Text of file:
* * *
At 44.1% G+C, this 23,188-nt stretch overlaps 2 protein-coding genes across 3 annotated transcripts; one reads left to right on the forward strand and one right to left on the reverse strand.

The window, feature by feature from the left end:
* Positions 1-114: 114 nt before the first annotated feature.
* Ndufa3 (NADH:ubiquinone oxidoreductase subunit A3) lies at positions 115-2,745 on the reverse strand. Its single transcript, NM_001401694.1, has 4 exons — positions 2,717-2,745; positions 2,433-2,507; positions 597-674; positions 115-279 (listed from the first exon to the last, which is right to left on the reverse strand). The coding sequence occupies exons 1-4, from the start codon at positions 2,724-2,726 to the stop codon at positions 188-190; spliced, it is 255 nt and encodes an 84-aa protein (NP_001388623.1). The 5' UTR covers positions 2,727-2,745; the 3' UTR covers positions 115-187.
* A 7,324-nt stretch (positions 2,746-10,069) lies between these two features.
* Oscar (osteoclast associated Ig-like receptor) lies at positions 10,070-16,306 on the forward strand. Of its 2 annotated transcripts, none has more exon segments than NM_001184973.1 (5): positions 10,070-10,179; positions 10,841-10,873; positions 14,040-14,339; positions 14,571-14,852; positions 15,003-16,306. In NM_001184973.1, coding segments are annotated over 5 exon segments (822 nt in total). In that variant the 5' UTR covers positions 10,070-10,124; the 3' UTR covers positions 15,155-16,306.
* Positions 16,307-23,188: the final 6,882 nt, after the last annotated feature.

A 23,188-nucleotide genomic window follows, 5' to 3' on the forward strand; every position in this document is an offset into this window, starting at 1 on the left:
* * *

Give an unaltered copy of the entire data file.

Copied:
At 44.1% G+C, this 23,188-nt stretch overlaps 2 protein-coding genes across 3 annotated transcripts; one reads left to right on the forward strand and one right to left on the reverse strand.

The window, feature by feature from the left end:
* Positions 1-114: 114 nt before the first annotated feature.
* Ndufa3 (NADH:ubiquinone oxidoreductase subunit A3) lies at positions 115-2,745 on the reverse strand. Its single transcript, NM_001401694.1, has 4 exons — positions 2,717-2,745; positions 2,433-2,507; positions 597-674; positions 115-279 (listed from the first exon to the last, which is right to left on the reverse strand). The coding sequence occupies exons 1-4, from the start codon at positions 2,724-2,726 to the stop codon at positions 188-190; spliced, it is 255 nt and encodes an 84-aa protein (NP_001388623.1). The 5' UTR covers positions 2,727-2,745; the 3' UTR covers positions 115-187.
* A 7,324-nt stretch (positions 2,746-10,069) lies between these two features.
* Oscar (osteoclast associated Ig-like receptor) lies at positions 10,070-16,306 on the forward strand. Of its 2 annotated transcripts, none has more exon segments than NM_001184973.1 (5): positions 10,070-10,179; positions 10,841-10,873; positions 14,040-14,339; positions 14,571-14,852; positions 15,003-16,306. In NM_001184973.1, coding segments are annotated over 5 exon segments (822 nt in total). In that variant the 5' UTR covers positions 10,070-10,124; the 3' UTR covers positions 15,155-16,306.
* Positions 16,307-23,188: the final 6,882 nt, after the last annotated feature.

A 23,188-nucleotide genomic window follows, 5' to 3' on the forward strand; every position in this document is an offset into this window, starting at 1 on the left: